x x x The plaintiff or principal party shall certify under oath in the complaint or other initiatory pleading asserting a claim for relief, or in a sworn certification annexed thereto and simultaneously filed therewith:  (a) that he has not theretofore commenced any action or filed any claim involving the same issues in any court, tribunal or quasi-judicial agency and, to the best of his knowledge, no such other action or claim is pending therein; (b) if there is such other pending action or claim, a complete statement of the present status thereof; and (c) if he should thereafter learn that the same or similar action or claim has been filed or is pending, he shall report that fact within five (5) days therefrom to the court wherein his aforesaid complaint or initiatory pleading has been filed.

x x x                                                            x x x                                                                    x x x
With respect to the contents of the certification which the pleader may prepare, the rule of substantial compliance applies.  While this section requires that it be strictly complied with, in essence, what it means is that it cannot be altogether dispensed with or its requirements completely disregarded.  But it does not thereby rule out substantial compliance under justifiable circumstances. The rule against forum-shopping was designed to serve as an instrument to promote and facilitate the orderly administration of justice and should not be interpreted with such absolute literalness as to subvert its ultimate objective – the goal of all rules of procedure – of achieving substantial justice as expeditiously as possible.[4]

In the instant case, the Court of Appeals correctly reconsidered the dismissal of the respondents' petition after being informed of and presented with the authority of Teresita to sign the verification and certification of the petition, and file the same in the Court of Appeals.  We note that Teresita represented her co-parties, who are her siblings, in the commencement of the action in the Metropolitan Trial Court and later in the Regional Trial Court, both in Quezon City.  Her authority therein was never questioned as she was, in fact, authorized by her co-parties to handle the case.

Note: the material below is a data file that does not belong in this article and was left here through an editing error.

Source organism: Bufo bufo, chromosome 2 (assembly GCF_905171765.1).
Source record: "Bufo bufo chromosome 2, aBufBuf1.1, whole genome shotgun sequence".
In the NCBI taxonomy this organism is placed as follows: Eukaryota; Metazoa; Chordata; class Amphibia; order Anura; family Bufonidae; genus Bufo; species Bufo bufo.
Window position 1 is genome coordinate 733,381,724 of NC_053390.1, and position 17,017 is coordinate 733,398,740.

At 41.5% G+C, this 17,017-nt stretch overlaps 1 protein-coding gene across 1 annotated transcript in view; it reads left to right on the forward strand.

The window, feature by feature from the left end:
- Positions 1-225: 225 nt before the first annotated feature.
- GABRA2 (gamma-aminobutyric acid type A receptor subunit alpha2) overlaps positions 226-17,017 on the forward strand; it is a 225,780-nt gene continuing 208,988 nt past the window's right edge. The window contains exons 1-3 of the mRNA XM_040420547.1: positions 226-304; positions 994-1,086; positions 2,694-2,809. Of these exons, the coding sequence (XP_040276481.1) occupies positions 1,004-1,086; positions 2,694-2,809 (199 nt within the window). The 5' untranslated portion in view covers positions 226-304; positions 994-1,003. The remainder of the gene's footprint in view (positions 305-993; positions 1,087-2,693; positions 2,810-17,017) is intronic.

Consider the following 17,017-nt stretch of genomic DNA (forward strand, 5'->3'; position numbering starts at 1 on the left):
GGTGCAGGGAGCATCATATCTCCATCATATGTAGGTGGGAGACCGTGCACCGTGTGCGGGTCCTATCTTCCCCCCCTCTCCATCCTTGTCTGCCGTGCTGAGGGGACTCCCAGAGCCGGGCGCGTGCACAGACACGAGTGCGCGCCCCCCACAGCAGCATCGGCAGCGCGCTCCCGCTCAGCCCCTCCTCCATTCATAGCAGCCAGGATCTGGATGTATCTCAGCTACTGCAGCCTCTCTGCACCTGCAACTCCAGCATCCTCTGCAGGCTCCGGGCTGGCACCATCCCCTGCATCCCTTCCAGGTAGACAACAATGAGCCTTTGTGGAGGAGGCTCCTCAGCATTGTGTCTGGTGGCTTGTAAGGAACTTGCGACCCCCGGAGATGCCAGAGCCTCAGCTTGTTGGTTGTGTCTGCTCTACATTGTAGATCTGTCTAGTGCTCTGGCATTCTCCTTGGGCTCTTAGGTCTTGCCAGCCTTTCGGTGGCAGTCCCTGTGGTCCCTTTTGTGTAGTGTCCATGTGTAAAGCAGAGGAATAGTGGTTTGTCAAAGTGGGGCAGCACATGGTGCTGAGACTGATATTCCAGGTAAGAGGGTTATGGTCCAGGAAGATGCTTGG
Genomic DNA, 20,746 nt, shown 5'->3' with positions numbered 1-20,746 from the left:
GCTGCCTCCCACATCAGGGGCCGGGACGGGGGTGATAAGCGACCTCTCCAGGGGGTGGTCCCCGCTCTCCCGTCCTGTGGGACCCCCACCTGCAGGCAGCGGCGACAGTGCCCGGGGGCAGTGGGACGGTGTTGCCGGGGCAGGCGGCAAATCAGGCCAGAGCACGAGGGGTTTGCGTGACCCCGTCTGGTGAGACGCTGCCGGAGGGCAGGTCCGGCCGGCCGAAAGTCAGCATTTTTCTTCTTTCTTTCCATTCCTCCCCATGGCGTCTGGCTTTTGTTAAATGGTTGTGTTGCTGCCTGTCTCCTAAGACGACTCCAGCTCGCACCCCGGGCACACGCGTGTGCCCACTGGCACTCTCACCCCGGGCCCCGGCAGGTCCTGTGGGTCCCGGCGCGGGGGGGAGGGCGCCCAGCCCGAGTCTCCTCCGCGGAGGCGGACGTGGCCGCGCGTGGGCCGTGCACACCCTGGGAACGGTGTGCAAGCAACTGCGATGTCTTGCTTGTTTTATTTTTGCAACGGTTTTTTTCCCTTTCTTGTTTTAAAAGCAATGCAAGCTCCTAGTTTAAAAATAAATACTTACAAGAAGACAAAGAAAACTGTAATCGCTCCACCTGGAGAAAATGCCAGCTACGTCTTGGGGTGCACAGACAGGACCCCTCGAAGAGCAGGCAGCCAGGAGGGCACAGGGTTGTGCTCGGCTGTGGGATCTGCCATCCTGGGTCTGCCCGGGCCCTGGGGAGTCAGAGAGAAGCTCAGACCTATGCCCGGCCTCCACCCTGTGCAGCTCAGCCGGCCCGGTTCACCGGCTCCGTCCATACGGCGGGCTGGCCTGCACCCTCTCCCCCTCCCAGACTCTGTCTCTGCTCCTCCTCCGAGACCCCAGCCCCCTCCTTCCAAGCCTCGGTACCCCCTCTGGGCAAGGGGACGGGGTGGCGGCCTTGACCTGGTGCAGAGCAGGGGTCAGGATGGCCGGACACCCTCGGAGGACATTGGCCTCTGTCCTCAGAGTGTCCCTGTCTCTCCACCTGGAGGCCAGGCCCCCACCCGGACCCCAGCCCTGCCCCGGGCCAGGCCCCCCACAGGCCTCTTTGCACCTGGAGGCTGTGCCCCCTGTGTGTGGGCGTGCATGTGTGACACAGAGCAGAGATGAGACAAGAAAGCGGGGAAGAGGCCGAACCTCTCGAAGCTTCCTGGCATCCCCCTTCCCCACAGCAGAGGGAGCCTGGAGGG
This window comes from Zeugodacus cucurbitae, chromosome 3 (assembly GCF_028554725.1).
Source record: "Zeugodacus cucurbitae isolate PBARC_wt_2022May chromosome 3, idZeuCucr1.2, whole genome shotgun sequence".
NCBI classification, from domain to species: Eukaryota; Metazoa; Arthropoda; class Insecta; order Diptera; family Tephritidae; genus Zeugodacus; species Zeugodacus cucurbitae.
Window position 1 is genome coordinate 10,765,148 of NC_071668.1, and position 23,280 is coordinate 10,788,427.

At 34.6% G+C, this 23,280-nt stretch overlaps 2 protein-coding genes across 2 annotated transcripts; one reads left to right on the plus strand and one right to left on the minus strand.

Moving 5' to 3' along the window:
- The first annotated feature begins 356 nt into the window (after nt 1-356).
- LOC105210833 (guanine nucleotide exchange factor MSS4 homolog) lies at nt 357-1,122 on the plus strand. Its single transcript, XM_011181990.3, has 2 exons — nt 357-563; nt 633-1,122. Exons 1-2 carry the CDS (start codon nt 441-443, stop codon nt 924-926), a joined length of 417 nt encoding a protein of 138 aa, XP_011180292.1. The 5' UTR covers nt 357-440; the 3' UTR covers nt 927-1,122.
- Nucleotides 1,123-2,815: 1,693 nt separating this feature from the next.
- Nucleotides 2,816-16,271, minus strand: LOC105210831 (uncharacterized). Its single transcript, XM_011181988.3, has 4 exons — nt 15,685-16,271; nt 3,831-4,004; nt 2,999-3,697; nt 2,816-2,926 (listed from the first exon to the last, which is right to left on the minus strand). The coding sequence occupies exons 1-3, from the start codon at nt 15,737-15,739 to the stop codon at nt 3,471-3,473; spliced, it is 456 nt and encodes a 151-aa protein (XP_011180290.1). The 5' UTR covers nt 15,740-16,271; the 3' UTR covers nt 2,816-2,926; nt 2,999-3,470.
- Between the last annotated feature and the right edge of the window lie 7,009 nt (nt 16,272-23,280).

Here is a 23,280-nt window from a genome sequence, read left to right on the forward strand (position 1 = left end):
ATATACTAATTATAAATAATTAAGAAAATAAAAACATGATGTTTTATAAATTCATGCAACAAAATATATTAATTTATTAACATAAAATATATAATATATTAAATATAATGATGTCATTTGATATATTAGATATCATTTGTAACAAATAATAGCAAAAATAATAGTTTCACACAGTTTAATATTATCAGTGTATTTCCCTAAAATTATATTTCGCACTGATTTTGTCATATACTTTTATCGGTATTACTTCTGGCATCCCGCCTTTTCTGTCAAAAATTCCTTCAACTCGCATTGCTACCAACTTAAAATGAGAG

The Rules of Civil Procedure should be applied with reason and liberality.[5] This is called for specially because, as in the instant case, the strict application of the no forum-shopping rule will not serve the ends of justice.

The Court of Appeals has yet to determine the rights of the parties and decide the case on the merits. Technical rules, therefore, must yield to a more resolute judgment by the Court of Appeals based on the evidence as submitted by both parties.

Furthermore, the rule on priorities in modes of service and filing of pleadings (insofar as it refers to the effects of non-compliance) is merely directory.  Section 11, Rule 13 of the 1997 Revised Rules of Civil Procedure states:
Whenever practicable, the service and filing of pleadings and other papers shall be done personally.  Except with respect to papers emanating from the court, a resort to other modes must be accompanied by a written explanation why the service or filing was not done personally.  A violation of this Rule may be cause to consider the paper as not filed.
The rule suggests the preferential mode of serving pleadings and other papers personally on the other party to ensure (and prove) the latter's receipt thereof.  The preference is apparent from the phrase "whenever practicable." It is then incumbent upon the court to use its discretion in determining whether substantial justice will be served (or rights unjustifiably prejudiced) if it resolves to dismiss a petition because of non-compliance with a mere directory rule.  We say "directory" because of the use of the word "may." As aptly held in the case of Security Bank Corporation vs. Court of Appeals:[6]
A litigation is rather a contest in which each contending party fully and fairly lays before the court the facts in issue and then, brushing aside as wholly trivial and indecisive all imperfections of form and technicalities of procedure, asks that justice be done on the merits.
Finally, petitioner Barnes filed the instant petition pursuant to Rule 45 of the 1997 Revised Rules of Civil Procedure after the Court of Appeals denied his motion for reconsideration. However, Section 9, Rule 37 of the said rules provides that an order denying a motion for reconsideration is not appealable, the remedy being to appeal the judgment or final order itself. An order denying a motion for reconsideration is interlocutory in nature and is therefore not appealable.[7]

WHEREFORE, the petition is hereby DENIED.


Puno, (Chairman), Panganiban, Sandoval-Gutierrez, and Carpio-Morales, JJ., concur.

[1] Penned by Associate Justice Bernardo LL. Salas and concurred in by Associate Justices Presbitero J. Velasco, Jr. and Edgardo P. Cruz.

[2] Penned by Associate Justice Bernardo LL. Salas and concurred in by Associate Justices Cancio C. Garcia and Mariano M. Umali.

[3] Records, p. 134.

[4] Dar vs. Alonzo-Legasto, 339 SCRA 306 [2000].

[5] Barroso vs. Ampig, Jr., 328 SCRA 530 [2000].

[6] 323 SCRA 330 [2000].

[7] People vs. Court of Appeals, 322 SCRA 81 [2000].